I was told by those two men yes. They report to John Rabin who was kind enough to come visit us yesterday. And they took one truckload, that's all they could take last night, but it was better than having nothing. And this is replicating all throughout the island of Puerto Rico. Logistics is a problem. We know that. How do we get around it? This situation, well, there is no energy at the ports so we cannot lower the containers. You do it the old fashioned way. You open the doors, you have a line of people, and you just whatever you can move it with people with two arms, you just move it back and forth and make sure that that supply chain starts running steadily. In a town of 20,000 people, when you get two pallets of rations, that is not going to do much.

CAMEROTA: Right, and when you -- I want to interrupt you so people understand. When you say that San Juan for the first time yesterday got three pallets of water, how many bottles is that?

CRUZ: That's about 4,132 bottles of water for a population of 350,000. I mind you, not all of them are in need. We are doing -- somebody just said great job.

CAMEROTA: We heard.

CRUZ: And we thank you because you are helping us get a better voice out there. I am very appreciative of that call from the White House staff, and I am sure that things are going to start moving. But this is San Juan, the metropolitan area, the capital city. Out there, there are thousands of Puerto Ricans that are still struggling. What kind of Puerto Rican would I be if I only want to satisfy the needs of my city and not worry about everybody else out there?

CAMEROTA: But mayor, let me ask you something about the White House because we just want to understand this discrepancy we are seeing. The acting secretary of homeland security says, quote, "This is a good news story what's happening in Puerto Rico in terms of ability to reach people." Do you think this is a good news story in terms of reach?

CRUZ: Who said that?

CAMEROTA: Yes, she said --

CRUZ: Is that what she said?

CAMEROTA: She, she's the acting -- Elaine Duke, she's the acting homeland security director -- and we keep hearing this from the White House. They want us -- we can play it for you. Hold on, Madam Mayor, let us play this for you and our viewers. Listen to this.


ELAINE DUKE, ACTING SECRETARY OF HOMELAND SECURITY: I am very satisfied. I know it's a hard storm to recover from, but the amount of progress that has been made -- and I really would appreciate any support that we get. I know it is really a good news story in terms of our ability to reach people, and the limited number of deaths that have taken place in such a devastating hurricane.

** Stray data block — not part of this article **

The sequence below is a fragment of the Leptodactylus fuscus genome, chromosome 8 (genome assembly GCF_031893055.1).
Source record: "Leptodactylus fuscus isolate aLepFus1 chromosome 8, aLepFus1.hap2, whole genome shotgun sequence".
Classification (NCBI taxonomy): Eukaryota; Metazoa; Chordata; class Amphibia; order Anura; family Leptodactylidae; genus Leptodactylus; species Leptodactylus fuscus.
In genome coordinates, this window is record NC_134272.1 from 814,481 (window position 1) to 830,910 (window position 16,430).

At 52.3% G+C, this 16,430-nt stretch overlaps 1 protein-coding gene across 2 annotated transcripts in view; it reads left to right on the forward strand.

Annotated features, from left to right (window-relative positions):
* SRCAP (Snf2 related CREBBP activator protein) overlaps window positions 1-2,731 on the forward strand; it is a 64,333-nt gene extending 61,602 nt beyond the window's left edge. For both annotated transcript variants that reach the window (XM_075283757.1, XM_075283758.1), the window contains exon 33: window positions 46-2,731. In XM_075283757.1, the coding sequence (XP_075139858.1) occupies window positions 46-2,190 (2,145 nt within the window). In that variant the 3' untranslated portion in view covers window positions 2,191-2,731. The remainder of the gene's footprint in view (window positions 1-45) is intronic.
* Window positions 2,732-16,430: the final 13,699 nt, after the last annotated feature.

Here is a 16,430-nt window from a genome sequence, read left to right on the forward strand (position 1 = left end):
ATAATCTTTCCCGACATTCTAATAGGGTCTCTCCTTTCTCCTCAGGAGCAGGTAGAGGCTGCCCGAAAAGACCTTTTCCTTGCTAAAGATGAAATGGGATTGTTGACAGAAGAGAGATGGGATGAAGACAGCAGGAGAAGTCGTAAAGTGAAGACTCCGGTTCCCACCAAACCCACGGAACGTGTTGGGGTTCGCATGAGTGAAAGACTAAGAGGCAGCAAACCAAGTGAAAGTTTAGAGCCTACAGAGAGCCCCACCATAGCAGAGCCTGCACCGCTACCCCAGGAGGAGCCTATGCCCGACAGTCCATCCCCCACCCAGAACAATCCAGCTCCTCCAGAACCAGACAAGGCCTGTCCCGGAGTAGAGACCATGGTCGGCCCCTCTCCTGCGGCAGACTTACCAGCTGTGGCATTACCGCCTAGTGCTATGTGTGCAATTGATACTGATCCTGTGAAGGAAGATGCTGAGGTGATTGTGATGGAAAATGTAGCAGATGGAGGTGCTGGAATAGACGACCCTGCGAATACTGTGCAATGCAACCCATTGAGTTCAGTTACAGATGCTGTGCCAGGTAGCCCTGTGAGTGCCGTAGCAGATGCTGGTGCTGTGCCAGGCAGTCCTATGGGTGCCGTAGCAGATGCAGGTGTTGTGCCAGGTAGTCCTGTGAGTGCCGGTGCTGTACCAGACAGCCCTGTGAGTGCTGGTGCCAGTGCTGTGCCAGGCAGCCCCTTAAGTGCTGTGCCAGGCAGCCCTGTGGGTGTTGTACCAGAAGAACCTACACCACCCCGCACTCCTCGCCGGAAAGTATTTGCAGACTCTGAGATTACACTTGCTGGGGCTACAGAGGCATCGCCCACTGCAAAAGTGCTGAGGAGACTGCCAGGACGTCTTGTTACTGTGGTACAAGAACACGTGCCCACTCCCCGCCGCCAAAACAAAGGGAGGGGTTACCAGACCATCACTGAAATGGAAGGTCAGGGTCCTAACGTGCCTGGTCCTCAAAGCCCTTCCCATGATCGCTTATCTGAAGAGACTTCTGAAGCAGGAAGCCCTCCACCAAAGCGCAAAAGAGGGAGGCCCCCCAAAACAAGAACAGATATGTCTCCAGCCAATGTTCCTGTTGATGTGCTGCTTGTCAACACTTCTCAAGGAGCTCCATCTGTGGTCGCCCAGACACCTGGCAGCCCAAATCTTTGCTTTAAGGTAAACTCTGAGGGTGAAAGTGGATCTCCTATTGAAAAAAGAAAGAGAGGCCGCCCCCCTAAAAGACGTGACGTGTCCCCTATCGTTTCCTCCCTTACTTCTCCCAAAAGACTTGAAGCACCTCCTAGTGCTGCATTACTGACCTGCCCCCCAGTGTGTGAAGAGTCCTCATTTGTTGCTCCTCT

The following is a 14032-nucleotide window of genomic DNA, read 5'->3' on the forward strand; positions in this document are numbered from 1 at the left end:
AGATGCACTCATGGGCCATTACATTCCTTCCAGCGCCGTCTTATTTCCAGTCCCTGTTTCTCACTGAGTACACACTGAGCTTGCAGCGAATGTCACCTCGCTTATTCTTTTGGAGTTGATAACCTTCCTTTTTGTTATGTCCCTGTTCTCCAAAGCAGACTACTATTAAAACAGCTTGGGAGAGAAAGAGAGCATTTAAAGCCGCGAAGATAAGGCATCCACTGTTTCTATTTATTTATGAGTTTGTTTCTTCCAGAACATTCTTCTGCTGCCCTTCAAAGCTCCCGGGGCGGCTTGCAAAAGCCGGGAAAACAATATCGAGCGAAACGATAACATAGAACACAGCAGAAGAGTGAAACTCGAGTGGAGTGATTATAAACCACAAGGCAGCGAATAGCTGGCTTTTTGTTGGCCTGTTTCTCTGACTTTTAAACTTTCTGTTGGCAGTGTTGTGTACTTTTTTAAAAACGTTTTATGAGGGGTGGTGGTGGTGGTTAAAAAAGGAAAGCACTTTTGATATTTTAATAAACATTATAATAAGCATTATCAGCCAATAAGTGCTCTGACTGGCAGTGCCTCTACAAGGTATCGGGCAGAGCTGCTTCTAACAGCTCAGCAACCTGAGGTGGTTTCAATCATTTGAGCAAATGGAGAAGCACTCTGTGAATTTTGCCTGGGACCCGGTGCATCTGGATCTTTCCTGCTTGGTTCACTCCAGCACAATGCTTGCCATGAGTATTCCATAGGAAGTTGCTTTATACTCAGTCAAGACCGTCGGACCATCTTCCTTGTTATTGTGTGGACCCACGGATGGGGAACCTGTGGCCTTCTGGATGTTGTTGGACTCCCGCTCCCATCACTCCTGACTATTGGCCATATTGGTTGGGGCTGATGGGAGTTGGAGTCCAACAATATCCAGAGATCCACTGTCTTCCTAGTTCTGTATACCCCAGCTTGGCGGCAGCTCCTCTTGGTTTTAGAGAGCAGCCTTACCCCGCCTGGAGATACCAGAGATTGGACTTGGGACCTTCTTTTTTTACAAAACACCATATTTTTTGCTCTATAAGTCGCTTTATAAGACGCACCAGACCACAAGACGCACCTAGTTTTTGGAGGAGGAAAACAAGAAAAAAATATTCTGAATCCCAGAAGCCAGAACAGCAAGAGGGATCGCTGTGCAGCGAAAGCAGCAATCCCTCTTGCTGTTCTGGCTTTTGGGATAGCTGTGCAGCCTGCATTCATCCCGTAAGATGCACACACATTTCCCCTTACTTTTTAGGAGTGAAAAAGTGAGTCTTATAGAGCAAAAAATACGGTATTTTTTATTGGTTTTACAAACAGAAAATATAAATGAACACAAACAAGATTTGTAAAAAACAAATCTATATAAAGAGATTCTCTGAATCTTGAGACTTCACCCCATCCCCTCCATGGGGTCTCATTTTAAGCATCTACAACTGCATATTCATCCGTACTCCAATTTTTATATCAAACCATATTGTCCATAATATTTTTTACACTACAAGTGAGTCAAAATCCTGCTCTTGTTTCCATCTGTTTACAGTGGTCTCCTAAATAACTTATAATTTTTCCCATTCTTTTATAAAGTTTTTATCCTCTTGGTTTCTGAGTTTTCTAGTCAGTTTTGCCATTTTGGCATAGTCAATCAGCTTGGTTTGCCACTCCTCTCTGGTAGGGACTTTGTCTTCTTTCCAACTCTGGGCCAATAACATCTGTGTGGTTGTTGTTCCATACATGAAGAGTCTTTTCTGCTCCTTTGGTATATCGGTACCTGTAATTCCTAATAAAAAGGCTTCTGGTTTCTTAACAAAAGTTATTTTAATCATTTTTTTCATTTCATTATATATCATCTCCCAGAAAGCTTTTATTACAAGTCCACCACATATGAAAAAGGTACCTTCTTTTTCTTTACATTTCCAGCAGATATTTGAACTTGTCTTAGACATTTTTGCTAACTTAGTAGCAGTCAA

CAMEROTA: Go ahead, mayor.

CRUZ: Well, maybe from where she's standing it's a good news story. When you are drinking from a creek, it's not a good news story. When you don't have food for a baby, it's not a good news story. When you have to pull people down from their buildings -- I'm sorry, but that really upsets me and frustrates me.

I would ask her to come down here and visit the towns and then make a statement like that, which frankly it's an irresponsible statement and contrasts with the statements of support that I have been getting since yesterday when I got that call from the White House.

This is -- dammit this is not a good news story. This is a people are dying story. This is a life or death story. This is there's a truck load of stuff that cannot be taken to people story. This is a story of a devastation that continues to worsen because people are not getting food and water. If I could scream it a lot more louder, it is not a good news story when people are dying when they don't have dialysis, when their generators aren't working and the oxygen isn't providing for them. [08:10:11] Where is there good news here? The good news is that we

are getting heard. The good news is that there's boots on the ground. The good news is people from FEMA have their heart in the right place and the HHS people know what to do. For heaven's sakes, somebody let them do their job. Let them get the food in hands of people, and then let's talk about good news. I'm really sorry, but when you have people out there dying literally, scraping for food, where is the good news?

CAMEROTA: What do you want the White House to do?

CRUZ: Well, yesterday -- and again, I was privileged and thankful and very hopeful when I got a call and things started moving in San Juan. I asked them and let them know that San Juan could be a point of distribution. And we are closer in going to the northeastern part of the island. When diesel is a problem, if you have to go 40 miles to get three pallets of water, and why don't they give you the 21 pallets of water over the week.

I don't know who said it, I heard it. It's a logistics nightmare that we didn't anticipate. That's clever. Let's fix it. Let's put drone out and drop things. Let's put parachutes out and drop things. Let's just get people out there. Sometimes the most difficult problems are solved in the most simple ways.

This mayor from a very small town of 20,000 people got one little truck that he got -- somebody loaned him the truck, came to San Juan, and picked up some supplies. It really isn't that difficult if it wants to be done. The logistics don't take the place of the action.

And I know the FEMA people are working hard and they're doing their best. So this is a message for President Trump -- thank you for calling San Juan yesterday and listening for our May Day call. There are 77 other towns that are waiting. They're anxiously and will be very grateful to you and to the American people if you continue to step up to the moral imperative that you have taken on all over the world to help those in need.

So help us. Not having the containers full -- and I know he can do it because he did it yesterday with San Juan. Somebody heard me, and they just came to San Juan and things started moving and rolling. But this has to happen on a continuous basis for the entire island of Puerto Rico.

CAMEROTA: We heard from General Buchanan who is now on the ground --

CRUZ: We have faith.

CAMEROTA: I know you have faith. You have been making this plea every day that we have spoken to you. It has been, I think, nine days since the hurricane. And I know you think things should have happened sooner. When we spoke to General Buchanan who is now the three star general who has just arrived on the island yesterday on the ground, he says that roads are still impassable the infrastructure is so broken. That's why it is hard to get to those more remote areas that you are talking about. CRUZ: Let's get it done. Well, let's get it done. Let's get them